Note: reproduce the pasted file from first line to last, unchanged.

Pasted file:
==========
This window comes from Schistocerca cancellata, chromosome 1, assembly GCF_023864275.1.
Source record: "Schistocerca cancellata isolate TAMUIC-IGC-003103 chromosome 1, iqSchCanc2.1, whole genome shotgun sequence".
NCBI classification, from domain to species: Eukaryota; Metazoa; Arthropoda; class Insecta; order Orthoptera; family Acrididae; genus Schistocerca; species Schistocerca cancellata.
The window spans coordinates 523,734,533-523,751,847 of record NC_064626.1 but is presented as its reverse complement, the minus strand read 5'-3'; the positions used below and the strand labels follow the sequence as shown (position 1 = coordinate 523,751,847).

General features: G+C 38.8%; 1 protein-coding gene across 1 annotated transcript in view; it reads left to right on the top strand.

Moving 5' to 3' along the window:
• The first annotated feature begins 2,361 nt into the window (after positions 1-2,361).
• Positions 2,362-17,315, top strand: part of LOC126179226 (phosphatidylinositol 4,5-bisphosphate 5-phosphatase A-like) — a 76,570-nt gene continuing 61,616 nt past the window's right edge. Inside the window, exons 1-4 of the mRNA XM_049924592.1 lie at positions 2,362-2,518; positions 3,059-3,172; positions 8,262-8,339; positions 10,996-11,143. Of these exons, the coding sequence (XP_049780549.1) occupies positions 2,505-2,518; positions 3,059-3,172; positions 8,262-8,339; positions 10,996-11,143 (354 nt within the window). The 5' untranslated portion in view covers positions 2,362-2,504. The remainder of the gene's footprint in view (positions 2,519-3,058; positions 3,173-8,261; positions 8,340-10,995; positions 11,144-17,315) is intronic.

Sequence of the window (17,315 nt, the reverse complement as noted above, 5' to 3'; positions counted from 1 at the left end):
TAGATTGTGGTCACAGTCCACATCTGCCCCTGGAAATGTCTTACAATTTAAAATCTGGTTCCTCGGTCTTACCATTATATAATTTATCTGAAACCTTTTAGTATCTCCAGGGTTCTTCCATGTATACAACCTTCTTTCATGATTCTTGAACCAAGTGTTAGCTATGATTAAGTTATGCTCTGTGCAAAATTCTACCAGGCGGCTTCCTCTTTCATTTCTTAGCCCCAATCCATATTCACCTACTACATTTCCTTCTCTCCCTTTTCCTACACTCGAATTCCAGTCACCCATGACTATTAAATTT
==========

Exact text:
This window comes from Schistocerca cancellata, chromosome 1, assembly GCF_023864275.1.
Source record: "Schistocerca cancellata isolate TAMUIC-IGC-003103 chromosome 1, iqSchCanc2.1, whole genome shotgun sequence".
NCBI classification, from domain to species: Eukaryota; Metazoa; Arthropoda; class Insecta; order Orthoptera; family Acrididae; genus Schistocerca; species Schistocerca cancellata.
The window spans coordinates 523,734,533-523,751,847 of record NC_064626.1 but is presented as its reverse complement, the minus strand read 5'-3'; the positions used below and the strand labels follow the sequence as shown (position 1 = coordinate 523,751,847).

General features: G+C 38.8%; 1 protein-coding gene across 1 annotated transcript in view; it reads left to right on the top strand.

Moving 5' to 3' along the window:
• The first annotated feature begins 2,361 nt into the window (after positions 1-2,361).
• Positions 2,362-17,315, top strand: part of LOC126179226 (phosphatidylinositol 4,5-bisphosphate 5-phosphatase A-like) — a 76,570-nt gene continuing 61,616 nt past the window's right edge. Inside the window, exons 1-4 of the mRNA XM_049924592.1 lie at positions 2,362-2,518; positions 3,059-3,172; positions 8,262-8,339; positions 10,996-11,143. Of these exons, the coding sequence (XP_049780549.1) occupies positions 2,505-2,518; positions 3,059-3,172; positions 8,262-8,339; positions 10,996-11,143 (354 nt within the window). The 5' untranslated portion in view covers positions 2,362-2,504. The remainder of the gene's footprint in view (positions 2,519-3,058; positions 3,173-8,261; positions 8,340-10,995; positions 11,144-17,315) is intronic.

Sequence of the window (17,315 nt, the reverse complement as noted above, 5' to 3'; positions counted from 1 at the left end):
TAGATTGTGGTCACAGTCCACATCTGCCCCTGGAAATGTCTTACAATTTAAAATCTGGTTCCTCGGTCTTACCATTATATAATTTATCTGAAACCTTTTAGTATCTCCAGGGTTCTTCCATGTATACAACCTTCTTTCATGATTCTTGAACCAAGTGTTAGCTATGATTAAGTTATGCTCTGTGCAAAATTCTACCAGGCGGCTTCCTCTTTCATTTCTTAGCCCCAATCCATATTCACCTACTACATTTCCTTCTCTCCCTTTTCCTACACTCGAATTCCAGTCACCCATGACTATTAAATTT